If there is one thing worse than sexual harassment in the workplace, it’s retaliation against a victim of harassment as a result of reporting harassment. Existing law in California prohibits an employer from terminating, discriminating or retaliating against an employee because of the employee’s status as a victim of sexual harassment, domestic violence, sexual assault or stalking (Labor Code, Section 230). Assembly Bill-171 (presented by Gonzalez, D-San Diego) seeks to broaden the protections for such victims by providing a “rebuttable presumption” of unlawful retaliation if an employer within 90 days following either the date when the victim provides notice to the employer or when the employer has actual knowledge of the status, discharges, threatens to discharge, demotes, suspends, or takes any other adverse action against the victim-employee. “Harassment” in this context means sexual harassment, gender harassment, and harassment based on pregnancy, childbirth, or related medical conditions.

A 2016 report by the EEOC Select Task Force on the Study of Harassment in the Workplace found that 3 out of 4 victims of harassment never even talked to a supervisor, manager, or union representative about the harassing conduct. Victims of harassing behavior fear they won’t be believed or will be blamed or subject to social and/or professional retaliation, such as being terminated. These concerns are well-founded. A 2003 study found that 75% of employees who complained of workplace mistreatment experienced retaliation in some form.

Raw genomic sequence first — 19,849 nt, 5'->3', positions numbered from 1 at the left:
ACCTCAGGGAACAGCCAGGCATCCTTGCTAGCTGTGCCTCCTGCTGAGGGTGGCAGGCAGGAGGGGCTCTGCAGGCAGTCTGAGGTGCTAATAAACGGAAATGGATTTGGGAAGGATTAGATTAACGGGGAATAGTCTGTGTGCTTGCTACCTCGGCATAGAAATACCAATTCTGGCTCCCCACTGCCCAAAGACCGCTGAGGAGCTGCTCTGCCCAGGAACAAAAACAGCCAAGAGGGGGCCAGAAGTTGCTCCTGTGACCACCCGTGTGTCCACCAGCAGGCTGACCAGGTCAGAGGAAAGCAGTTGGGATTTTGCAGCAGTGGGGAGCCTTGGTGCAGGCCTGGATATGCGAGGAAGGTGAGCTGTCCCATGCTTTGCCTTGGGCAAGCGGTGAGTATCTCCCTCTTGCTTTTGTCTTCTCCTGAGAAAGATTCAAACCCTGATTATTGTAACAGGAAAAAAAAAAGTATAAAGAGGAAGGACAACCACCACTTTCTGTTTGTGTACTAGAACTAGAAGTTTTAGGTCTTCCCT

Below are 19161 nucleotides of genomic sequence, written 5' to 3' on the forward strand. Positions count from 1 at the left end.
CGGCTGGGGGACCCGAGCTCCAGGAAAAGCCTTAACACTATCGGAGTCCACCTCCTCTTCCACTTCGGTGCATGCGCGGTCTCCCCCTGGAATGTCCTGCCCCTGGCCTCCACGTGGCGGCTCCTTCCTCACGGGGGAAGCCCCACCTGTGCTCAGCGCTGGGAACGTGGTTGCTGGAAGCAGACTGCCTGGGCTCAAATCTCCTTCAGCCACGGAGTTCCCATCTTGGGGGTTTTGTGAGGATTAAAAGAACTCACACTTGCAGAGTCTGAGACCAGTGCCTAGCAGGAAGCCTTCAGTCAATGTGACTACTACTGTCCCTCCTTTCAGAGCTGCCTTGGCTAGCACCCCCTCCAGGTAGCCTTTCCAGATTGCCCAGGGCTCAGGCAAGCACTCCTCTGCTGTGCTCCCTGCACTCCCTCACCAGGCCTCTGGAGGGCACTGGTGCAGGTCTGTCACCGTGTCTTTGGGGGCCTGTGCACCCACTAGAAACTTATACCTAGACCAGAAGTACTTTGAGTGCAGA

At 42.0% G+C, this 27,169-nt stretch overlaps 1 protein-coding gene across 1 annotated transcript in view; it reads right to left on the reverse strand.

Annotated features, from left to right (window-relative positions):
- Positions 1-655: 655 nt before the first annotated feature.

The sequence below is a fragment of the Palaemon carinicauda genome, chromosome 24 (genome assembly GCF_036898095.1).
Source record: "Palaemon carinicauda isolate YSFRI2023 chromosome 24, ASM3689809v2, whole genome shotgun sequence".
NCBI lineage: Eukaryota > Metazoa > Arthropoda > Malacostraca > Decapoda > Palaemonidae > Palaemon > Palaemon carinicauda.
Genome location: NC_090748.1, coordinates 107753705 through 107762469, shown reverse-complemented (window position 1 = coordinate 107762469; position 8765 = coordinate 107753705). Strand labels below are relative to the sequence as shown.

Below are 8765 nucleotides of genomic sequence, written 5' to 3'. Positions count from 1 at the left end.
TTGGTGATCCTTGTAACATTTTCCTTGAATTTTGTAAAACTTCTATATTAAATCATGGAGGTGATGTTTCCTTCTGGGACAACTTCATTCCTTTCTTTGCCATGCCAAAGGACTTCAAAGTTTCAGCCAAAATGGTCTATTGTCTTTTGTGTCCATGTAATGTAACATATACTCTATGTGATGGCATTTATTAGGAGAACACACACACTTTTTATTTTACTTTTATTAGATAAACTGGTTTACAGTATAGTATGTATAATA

The statistics may improve given the recent public support for victims of harassment in the workplace through such movements as #metoo and Times Up, but employers must take the lead in their organizations by clarifying and identifying all forms of harassment and retaliation, not only out of moral and legal duties, but because doing so is just good business. Many employees on both the giving and receiving end of harassment do not understand what words and/or actions cross the line; all employees will be protected the more they know. To be sure, the reach of harassment and retaliation extend far beyond the obvious direct victims. Coworkers and others interested in the organization who see, hear or otherwise witness harassment and/or retaliation are all part of the cost. As training and effective harassment prevention efforts continue, workplace harassment and retaliation will not be tolerated. Businesses will be proactive and take specific steps to ensure that is the case, or legislation such as AB-171 will determine the outcome for them.

AB-171 has passed in the State Assembly and is headed to the Senate for review with the full legislature vote expected by mid-September.

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